Morocco to Launch Gradual Dirham Liberalization in June

Morocco to Launch Gradual Dirham Liberalization in June

Morocco’s Central Bank, Bank Al Maghrib, said it will launch the gradual float of the Dirham as of June in collaboration with the IMF to reach a flexible exchange rate system.

In a statement to Reuters, Governor of Bank Al Maghrib, Abdellatif Jouahri, said that the first stage of Dirham liberalization will start in June, auguring a process that may last 15 years before reaching full flexible exchange system.

Morocco has announced plans for the liberalization of the pegged Dirham in collaboration with the IMF, which advocates a flexible exchange regime to strengthen the competitiveness of the Moroccan economy and its resilience against external shocks.

Buoyed by increasing demand on its phosphates and low oil prices, Morocco finds in the current economic context propitious conditions for the gradual float of the Dirham as its imports have been reduced in return for bolstered revenues.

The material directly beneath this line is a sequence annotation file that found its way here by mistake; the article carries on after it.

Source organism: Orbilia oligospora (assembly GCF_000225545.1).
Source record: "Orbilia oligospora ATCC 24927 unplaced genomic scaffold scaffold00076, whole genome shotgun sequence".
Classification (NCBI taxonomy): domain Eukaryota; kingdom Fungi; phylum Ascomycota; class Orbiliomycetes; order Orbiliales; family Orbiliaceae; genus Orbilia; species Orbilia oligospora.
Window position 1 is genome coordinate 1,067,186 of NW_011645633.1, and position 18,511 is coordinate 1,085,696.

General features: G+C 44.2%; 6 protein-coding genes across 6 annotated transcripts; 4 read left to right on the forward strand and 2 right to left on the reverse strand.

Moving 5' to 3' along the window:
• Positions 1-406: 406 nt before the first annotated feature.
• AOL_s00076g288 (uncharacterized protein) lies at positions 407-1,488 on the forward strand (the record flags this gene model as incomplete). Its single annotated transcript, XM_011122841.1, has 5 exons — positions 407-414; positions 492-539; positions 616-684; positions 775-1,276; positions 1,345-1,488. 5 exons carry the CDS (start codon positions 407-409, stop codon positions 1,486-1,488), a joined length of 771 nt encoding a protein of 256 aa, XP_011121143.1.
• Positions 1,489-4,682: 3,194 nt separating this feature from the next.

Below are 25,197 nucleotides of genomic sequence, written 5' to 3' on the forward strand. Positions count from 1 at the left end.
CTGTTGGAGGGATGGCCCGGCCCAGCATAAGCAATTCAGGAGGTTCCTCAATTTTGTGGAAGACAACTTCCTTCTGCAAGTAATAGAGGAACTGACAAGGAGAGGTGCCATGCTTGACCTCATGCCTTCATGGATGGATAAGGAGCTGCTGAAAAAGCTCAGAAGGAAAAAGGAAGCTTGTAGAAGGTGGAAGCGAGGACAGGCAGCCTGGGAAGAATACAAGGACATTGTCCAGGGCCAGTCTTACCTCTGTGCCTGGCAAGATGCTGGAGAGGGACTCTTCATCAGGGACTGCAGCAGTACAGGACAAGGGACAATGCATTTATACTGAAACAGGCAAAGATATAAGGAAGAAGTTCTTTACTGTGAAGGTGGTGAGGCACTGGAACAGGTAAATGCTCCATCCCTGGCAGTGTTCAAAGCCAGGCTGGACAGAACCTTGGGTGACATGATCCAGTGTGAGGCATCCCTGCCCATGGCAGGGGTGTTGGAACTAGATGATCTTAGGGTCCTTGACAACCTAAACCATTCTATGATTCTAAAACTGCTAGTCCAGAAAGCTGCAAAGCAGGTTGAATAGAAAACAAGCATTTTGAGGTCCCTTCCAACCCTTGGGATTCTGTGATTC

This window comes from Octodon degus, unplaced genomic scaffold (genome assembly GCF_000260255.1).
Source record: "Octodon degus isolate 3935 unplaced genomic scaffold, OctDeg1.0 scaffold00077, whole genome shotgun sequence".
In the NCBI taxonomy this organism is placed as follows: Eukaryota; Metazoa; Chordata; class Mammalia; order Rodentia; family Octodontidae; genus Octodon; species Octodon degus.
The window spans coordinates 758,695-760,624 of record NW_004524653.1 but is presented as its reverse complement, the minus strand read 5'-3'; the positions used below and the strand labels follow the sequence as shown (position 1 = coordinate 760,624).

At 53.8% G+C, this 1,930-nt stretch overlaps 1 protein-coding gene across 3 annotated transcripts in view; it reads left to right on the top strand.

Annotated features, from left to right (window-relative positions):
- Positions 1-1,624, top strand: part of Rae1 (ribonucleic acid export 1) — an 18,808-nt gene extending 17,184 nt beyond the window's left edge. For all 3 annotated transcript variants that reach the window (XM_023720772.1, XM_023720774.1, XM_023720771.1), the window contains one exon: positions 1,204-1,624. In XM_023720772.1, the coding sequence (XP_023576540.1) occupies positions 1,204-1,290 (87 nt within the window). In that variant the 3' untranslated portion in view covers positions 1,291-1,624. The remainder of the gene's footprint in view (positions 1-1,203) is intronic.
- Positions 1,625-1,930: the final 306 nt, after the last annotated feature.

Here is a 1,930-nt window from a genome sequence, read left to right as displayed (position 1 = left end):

A flexible exchange regime will enable the Central Bank to lead a more independent monetary policy through a progressive approach that started with fixing the Dirham exchange rate via a peg that is 60 percent weighted to the Euro and 40 percent to the Dollar.

The peg would be eased to allow the currency to trade within a narrow range with the trading band gradually widening with a view to fully removing the peg in a few years.

This cautious and gradual approach will enable the Moroccan economy to wither the risks of a hastened Dirham float and the potential devaluation that may ensue.

Morocco has undertaken reforms to strengthen public finances by maintaining inflation under control and ending subsidies for fuel as well as curbing public sector employment, these measures reduced significantly the country’s resort to foreign debt of which 75% is in Euro.

A stable tourism market, a promising agricultural output following abundant rainfall and a subsidy reform helped boost Morocco’s foreign exchange reserves, which now cover 7.6 months of imports, compared, according to the World Bank, to 6.4 months of imports by the end of 2016.

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